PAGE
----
NEW YORK (CNNMoney.com) -- The number of Americans filing for initial unemployment insurance surged to just below the 500,000 level last week, and have climbed more than 12% over the past two weeks, the government said Thursday.
There were 496,000 initial job claims filed in the week ended Feb. 20, up 22,000 from a revised 474,000 the previous week, the Labor Department said in a weekly report. The prior week, there were 442,000 claims filed.
A consensus estimate of economists surveyed by Briefing.com expected new claims to fall to 460,000.
The 4-week moving average of initial claims was 473,750, up 6,000 from the previous week's revised average of 467,750.
"This is certainly not surprising given the very adverse weather conditions for the eastern half of the country, especially in the major population areas," said Robert Dye, a senior economist at PNC Financial Services. "Weather has a huge impact, particularly with things like construction, which remains very soft."
Over the past few weeks, the Northeast, particularly the Washington area, has been hit with snow storms, putting people out of work and resulting in a backlog of claims that the Labor Department wasn't able to process until this week.
Excluding the weather's impact, Dye would have expected initial claims to decline at "a healthy rate" of 10,000 to 20,000 last week.
Continuing claims: The government said 4,617,000 people filed continuing claims in the week ended Feb. 13, the most recent data available. That's up 6,000 from the preceding week's revised 4,611,000 claims.
The 4-week moving average for ongoing claims rose by 4,250 to 4,600,750 from the previous week's revised 4,596,500.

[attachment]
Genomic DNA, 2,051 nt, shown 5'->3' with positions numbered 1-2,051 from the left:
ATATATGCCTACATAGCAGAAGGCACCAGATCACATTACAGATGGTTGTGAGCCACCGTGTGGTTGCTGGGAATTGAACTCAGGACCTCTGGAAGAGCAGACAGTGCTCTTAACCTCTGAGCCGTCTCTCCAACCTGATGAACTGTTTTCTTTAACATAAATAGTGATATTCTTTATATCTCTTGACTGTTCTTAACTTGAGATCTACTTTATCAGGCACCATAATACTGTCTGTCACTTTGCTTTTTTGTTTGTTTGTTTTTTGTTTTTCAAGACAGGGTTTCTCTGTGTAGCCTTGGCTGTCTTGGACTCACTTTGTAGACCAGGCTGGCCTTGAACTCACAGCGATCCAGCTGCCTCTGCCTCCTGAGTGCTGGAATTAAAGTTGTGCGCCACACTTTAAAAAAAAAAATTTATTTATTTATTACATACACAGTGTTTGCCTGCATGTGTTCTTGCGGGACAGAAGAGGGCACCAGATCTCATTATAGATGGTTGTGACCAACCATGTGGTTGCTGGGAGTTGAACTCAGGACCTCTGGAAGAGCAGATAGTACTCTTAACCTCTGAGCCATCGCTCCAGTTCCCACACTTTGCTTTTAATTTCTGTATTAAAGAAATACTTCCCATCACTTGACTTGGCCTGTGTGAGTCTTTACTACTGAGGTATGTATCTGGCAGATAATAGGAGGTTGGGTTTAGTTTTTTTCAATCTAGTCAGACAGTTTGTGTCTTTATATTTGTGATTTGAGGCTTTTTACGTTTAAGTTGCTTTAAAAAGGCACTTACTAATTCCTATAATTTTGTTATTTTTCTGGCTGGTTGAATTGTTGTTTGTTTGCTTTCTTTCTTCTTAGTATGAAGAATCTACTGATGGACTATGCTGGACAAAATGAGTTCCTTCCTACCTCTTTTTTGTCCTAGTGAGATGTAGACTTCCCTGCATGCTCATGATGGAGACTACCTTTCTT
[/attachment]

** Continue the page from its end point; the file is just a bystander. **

Continuing claims reflect people filing each week after their initial claim until the end of their standard benefits, which usually last 26 weeks. The figures do not include those people who have moved to state or federal extensions, or people whose benefits have expired.
On Wednesday, the Senate passed a $15 billion bill to spur job creation and give businesses tax breaks for hiring the unemployed, but the bill does not extend unemployment benefits.
More than 1 million people will run out of benefits after Feb. 28 if the application deadline is not extended. Lawmakers are trying to pass a short-term extension by the end of the week in order to give them time to enact a longer fix.
State-by-state: Unemployment claims in three states rose more than 1,000 for the week ended Feb. 13, the most recent data available. Claims in North Carolina jumped the most, by 5,897, which the state attributed to layoffs in the construction, furniture and mining industries.
A total of 13 states said claims fell by more than 1,000. Claims in California dropped the most, by 5,540, which the state said was due to fewer layoffs in the service industry.
Outlook: "I would expect that once we get into March and get beyond the weather-related effects, we'll see continued improvement in overall jobless claims," said Dye.
He expects employment to pick up in the next couple of months as private sector hiring continues and the government boosts its hiring of temporary census workers.
"But bear in mind that the census workers are only temporary workers," said Dye. "The government's hiring will ramp up through March, April and into May, and then it will ramp back down in the second half of the year."
Wells Fargo is under increasing pressure to punish the executives who oversaw the bank during a massive fraud that involved creating more than 2 million unauthorized accounts. More
Donald Trump renewed his threats to cut two EPA regulations. He's also said he would be 'dismantling' Dodd-Frank while supporting one hiring regulation. More
In 1998, Ntsiki Biyela won a scholarship to study wine making. Now she's about to launch her own brand. More
The Department of Education revoked its recognition of the accreditor ACICS, the agency that gave the now defunct ITT Tech and Corinthian for-profit schools stamps of approval. About 245 other schools are at risk of losing accreditation. More